FREE WILL ASTROLOGY 

Taurus, you'd do yourself a big favor by indulging in senseless but harmless mayhem

ARIES (March 21-April 19): "Baksheesh" is a term derived from the Persian term for "gift." Among travelers in the Third World, it has several meanings, among which are these: (1) bribes paid to authorities to get them to stop hassling you; (2) tips given to strangers who insist on being of assistance by, say, opening a door for you even if you don't want them to. I believe baksheesh will soon serve as an apt metaphor for you, Aries. Be ready to offer compensation to people in order to get them to both stop bothering you and stop "helping" you. (P.S.: The compensation you give may not necessarily be in the form of cash. It could be flattery, presents, or useful information.)

TAURUS (April 20-May 20): The biggest food fight on the planet will soon take place. More than 20,000 lunatic combatants will gather in the Spanish town of Buñol to hurl 45 tons of overripe tomatoes and other veggies at each other. Maybe you should book a flight there, Taurus. You'd do yourself a big favor by indulging in senseless but harmless mayhem that allows you to lose control in the name of fun. Nothing would be more healing than a big dose of maniacal fervor.

GEMINI (May 21-June 20): Russ Kick searches for messy facts that lie half-hidden beneath the official versions of reality. In his two volumes entitled 50 Things You're Not Supposed to Know , he reveals, for example, that most corporations don't pay federal income taxes, George Washington embezzled government money, a third of all American homeless men are military veterans, and Shakespeare filled his plays with sexual references. Russ Kick is your role model, Gemini. May he inspire you to find out about at least three things you're not "supposed" to know. May you adopt his brazen approach as you breeze in to off-limits areas to get the scoop on tantalizing truths that have been missing in action.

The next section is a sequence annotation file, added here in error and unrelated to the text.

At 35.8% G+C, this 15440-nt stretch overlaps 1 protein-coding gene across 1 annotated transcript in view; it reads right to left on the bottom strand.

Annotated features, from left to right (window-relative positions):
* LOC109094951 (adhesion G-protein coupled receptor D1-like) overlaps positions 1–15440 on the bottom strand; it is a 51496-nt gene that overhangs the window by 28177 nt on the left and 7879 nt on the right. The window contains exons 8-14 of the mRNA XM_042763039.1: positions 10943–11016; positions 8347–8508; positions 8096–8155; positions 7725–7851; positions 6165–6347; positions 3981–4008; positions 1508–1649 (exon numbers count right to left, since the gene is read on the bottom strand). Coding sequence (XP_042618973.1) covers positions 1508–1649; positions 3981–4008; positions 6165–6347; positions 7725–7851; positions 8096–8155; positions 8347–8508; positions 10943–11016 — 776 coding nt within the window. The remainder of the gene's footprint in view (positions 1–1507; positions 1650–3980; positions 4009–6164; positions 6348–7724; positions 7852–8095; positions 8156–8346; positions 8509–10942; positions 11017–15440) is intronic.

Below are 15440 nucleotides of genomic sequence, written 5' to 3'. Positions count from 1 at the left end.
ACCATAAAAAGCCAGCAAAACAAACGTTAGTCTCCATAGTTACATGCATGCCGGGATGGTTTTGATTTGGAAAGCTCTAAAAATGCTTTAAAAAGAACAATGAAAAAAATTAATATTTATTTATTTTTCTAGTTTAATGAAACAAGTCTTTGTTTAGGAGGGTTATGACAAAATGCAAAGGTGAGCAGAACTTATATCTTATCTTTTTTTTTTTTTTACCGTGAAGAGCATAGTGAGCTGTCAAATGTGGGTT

CANCER (June 21-July 22): Throughout history there have been secret schools that don't advertise their existence. To enroll, students must either be invited or else stumble on them by chance. In post-Renaissance Europe, for example, Rosicrucian mystery schools taught an esoteric form of Christianity at odds with the Church. Seventeenth-century English poet Andrew Marvell and his cohorts had their underground School of the Night, and ancient Greek poet Sappho stealthily gathered young women at her Moisopholon, "House of the Muses." In recent years the Sexy Bratty Genius School has periodically convened classes at 3 a.m. under a highway overpass in San Francisco. According to my reading of the current omens, Cancerian, you're close to making contact with a similar source of teaching. Whether you end up actually matriculating depends on how you answer the question, "Do you want to learn about things you've considered impossible?"

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